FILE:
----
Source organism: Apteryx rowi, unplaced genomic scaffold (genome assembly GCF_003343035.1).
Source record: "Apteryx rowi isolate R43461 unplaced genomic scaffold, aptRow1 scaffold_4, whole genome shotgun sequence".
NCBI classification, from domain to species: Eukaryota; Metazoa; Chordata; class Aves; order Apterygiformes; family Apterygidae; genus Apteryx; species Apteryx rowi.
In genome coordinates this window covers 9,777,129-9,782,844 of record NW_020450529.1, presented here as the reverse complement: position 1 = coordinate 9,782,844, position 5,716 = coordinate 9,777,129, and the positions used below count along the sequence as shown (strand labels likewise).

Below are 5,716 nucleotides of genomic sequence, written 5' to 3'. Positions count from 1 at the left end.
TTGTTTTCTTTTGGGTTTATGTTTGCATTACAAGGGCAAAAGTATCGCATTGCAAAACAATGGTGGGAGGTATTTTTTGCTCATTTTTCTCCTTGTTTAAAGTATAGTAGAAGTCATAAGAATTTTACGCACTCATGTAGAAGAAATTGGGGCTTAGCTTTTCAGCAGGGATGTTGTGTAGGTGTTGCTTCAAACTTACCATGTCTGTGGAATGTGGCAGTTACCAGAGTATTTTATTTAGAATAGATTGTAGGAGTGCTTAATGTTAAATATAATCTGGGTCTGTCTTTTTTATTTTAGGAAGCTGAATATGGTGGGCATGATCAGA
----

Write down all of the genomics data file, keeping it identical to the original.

Source organism: Apteryx rowi, unplaced genomic scaffold (genome assembly GCF_003343035.1).
Source record: "Apteryx rowi isolate R43461 unplaced genomic scaffold, aptRow1 scaffold_4, whole genome shotgun sequence".
NCBI classification, from domain to species: Eukaryota; Metazoa; Chordata; class Aves; order Apterygiformes; family Apterygidae; genus Apteryx; species Apteryx rowi.
In genome coordinates this window covers 9,777,129-9,782,844 of record NW_020450529.1, presented here as the reverse complement: position 1 = coordinate 9,782,844, position 5,716 = coordinate 9,777,129, and the positions used below count along the sequence as shown (strand labels likewise).

Below are 5,716 nucleotides of genomic sequence, written 5' to 3'. Positions count from 1 at the left end.
TTGTTTTCTTTTGGGTTTATGTTTGCATTACAAGGGCAAAAGTATCGCATTGCAAAACAATGGTGGGAGGTATTTTTTGCTCATTTTTCTCCTTGTTTAAAGTATAGTAGAAGTCATAAGAATTTTACGCACTCATGTAGAAGAAATTGGGGCTTAGCTTTTCAGCAGGGATGTTGTGTAGGTGTTGCTTCAAACTTACCATGTCTGTGGAATGTGGCAGTTACCAGAGTATTTTATTTAGAATAGATTGTAGGAGTGCTTAATGTTAAATATAATCTGGGTCTGTCTTTTTTATTTTAGGAAGCTGAATATGGTGGGCATGATCAGA